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Jul 3, 2022 - 6:52:49 AM

m06

England

11272 posts since 10/5/2006

What is it?

What purpose does it perform?

What is the future for satire when current reality is more far-fetched than even the wildest send-up?

Edited by - m06 on 07/03/2022 08:43:52

Jul 3, 2022 - 7:37:43 AM

STUD

USA

36061 posts since 3/5/2008

How many different forms of satire is there..?

Jul 3, 2022 - 7:38:50 AM

STUD

USA

36061 posts since 3/5/2008

Opposing views..?
The Onion...
The Babalon Bee..?

Jul 3, 2022 - 7:39:33 AM

STUD

USA

36061 posts since 3/5/2008

The use of sarcastic remarks....?

Jul 4, 2022 - 9:08:18 AM
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789 posts since 10/9/2017

Dinsdale!

Jul 4, 2022 - 10:13:57 AM
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Tommy5

USA

4082 posts since 2/22/2009

Satire is difficult to pull off on social media , without the nonverbal clues, or voice inflection that clue people in . Also an amazing amount of folks especially in the US tend to take everything literally so the satire is lost . A few years ago a song called Short People came out which I thought was a fairly obvious satire on racial bias and bigotry. Some people complained that the song was criticizing short people for being short. Generally people will need a little background info to understand what the satirist is trying to convey to the reader. If Swift little satire “ A Modest Proposal “about eating Irish babies came out today, I don’t think it would go over well.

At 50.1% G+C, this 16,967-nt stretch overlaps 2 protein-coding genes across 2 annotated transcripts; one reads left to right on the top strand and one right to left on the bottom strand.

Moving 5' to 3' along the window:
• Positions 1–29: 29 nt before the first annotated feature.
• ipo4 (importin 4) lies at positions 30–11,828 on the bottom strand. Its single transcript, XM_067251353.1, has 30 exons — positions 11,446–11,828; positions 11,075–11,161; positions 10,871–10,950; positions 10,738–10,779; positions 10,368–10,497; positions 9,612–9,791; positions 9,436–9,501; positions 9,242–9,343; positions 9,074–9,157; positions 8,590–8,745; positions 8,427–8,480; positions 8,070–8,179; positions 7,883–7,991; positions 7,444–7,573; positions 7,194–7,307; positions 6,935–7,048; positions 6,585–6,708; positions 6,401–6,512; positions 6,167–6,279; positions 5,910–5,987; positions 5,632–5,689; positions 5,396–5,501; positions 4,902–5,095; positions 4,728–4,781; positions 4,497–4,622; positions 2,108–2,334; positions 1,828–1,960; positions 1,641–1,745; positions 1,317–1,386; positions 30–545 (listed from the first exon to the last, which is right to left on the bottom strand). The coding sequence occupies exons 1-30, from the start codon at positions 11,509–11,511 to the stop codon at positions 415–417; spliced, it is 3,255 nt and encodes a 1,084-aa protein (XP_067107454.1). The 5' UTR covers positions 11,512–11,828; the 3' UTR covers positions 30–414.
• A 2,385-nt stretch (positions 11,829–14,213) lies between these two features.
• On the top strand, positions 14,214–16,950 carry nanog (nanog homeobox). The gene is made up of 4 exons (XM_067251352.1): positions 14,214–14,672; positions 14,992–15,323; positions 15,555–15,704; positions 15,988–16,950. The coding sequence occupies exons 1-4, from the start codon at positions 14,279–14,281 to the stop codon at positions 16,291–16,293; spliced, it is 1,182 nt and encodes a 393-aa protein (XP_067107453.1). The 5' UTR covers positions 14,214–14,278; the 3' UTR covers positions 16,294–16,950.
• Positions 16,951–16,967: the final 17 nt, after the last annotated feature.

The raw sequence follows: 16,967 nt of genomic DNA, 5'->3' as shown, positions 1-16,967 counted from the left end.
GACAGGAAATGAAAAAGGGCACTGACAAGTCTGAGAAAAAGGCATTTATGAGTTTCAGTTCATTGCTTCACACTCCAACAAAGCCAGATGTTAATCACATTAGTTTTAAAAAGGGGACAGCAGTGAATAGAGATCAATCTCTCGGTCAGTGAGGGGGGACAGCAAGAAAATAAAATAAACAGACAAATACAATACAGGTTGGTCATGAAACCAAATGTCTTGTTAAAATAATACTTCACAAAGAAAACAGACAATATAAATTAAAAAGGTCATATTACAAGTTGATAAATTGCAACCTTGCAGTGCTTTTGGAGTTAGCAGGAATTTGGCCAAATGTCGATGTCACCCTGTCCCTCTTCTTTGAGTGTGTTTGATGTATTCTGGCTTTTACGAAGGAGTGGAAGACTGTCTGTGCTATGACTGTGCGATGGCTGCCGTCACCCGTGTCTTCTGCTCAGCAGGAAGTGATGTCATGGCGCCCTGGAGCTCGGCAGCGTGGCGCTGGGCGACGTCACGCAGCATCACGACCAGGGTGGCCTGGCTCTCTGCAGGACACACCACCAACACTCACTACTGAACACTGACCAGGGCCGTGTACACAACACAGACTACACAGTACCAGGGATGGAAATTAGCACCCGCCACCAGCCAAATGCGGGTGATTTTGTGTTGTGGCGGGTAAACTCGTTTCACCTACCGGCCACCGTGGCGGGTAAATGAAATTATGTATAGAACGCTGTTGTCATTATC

Jul 4, 2022 - 11:00:37 AM
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4178 posts since 4/29/2012

The various satire booms in this country have taken place when a long standing regime is losing popularity and on its way out. But they are a symptom, not a catalyst. There's a quote somewhere about how effective the satire boom of the late Weimar republic was in stopping the rise Hitler. There's another useful comment by Tom Lehrer. But the last time I quoted it the thread was deleted soon after.

Jul 4, 2022 - 8:05:27 PM
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donc

Canada

6980 posts since 2/9/2010

Laughter is the best medicine. That was once the title of a joke section in Reader's Digest. Sometimes [if not often] a political decision will result in massive bouts of depression throughout a community. During those awful times a joke or two will evolve about the politicians involved or the situations they created. That is where I see the most satire. The politically correct may scream about the distasteful content. The truth is that sometimes a bit of possibly sick humour is all we have to keep our sanity. We may not be able to get rid of a destructive legislator immediately but we can have fun trying our best to ridicule that individual out of office.

Jul 4, 2022 - 8:23:48 PM

Owen

Canada

11395 posts since 6/5/2011

One of my favourites was/is This Is That.  https://en.wikipedia.org/wiki/This_Is_That   

In that "The program, whose style has been compared to The Onion, drew phone calls from listeners who did not realize that they were listening to a comedy program and took the content seriously;[1] Oldring and Kelly admit to having been surprised that listeners would be fooled.[9]

   And real (?) media reported the following episodes as fact, so I expect that the future of satire is pretty secure:

In June 2010, the National Post reported as fact that CTV purchased the set of the NBC series Friends;[10] this, however, was a satirical story by This Is That.[11] Two years later, Canadian journalist Robert Fulford wrote an article for the National Post claiming that the show is "worth tuning in for".[12]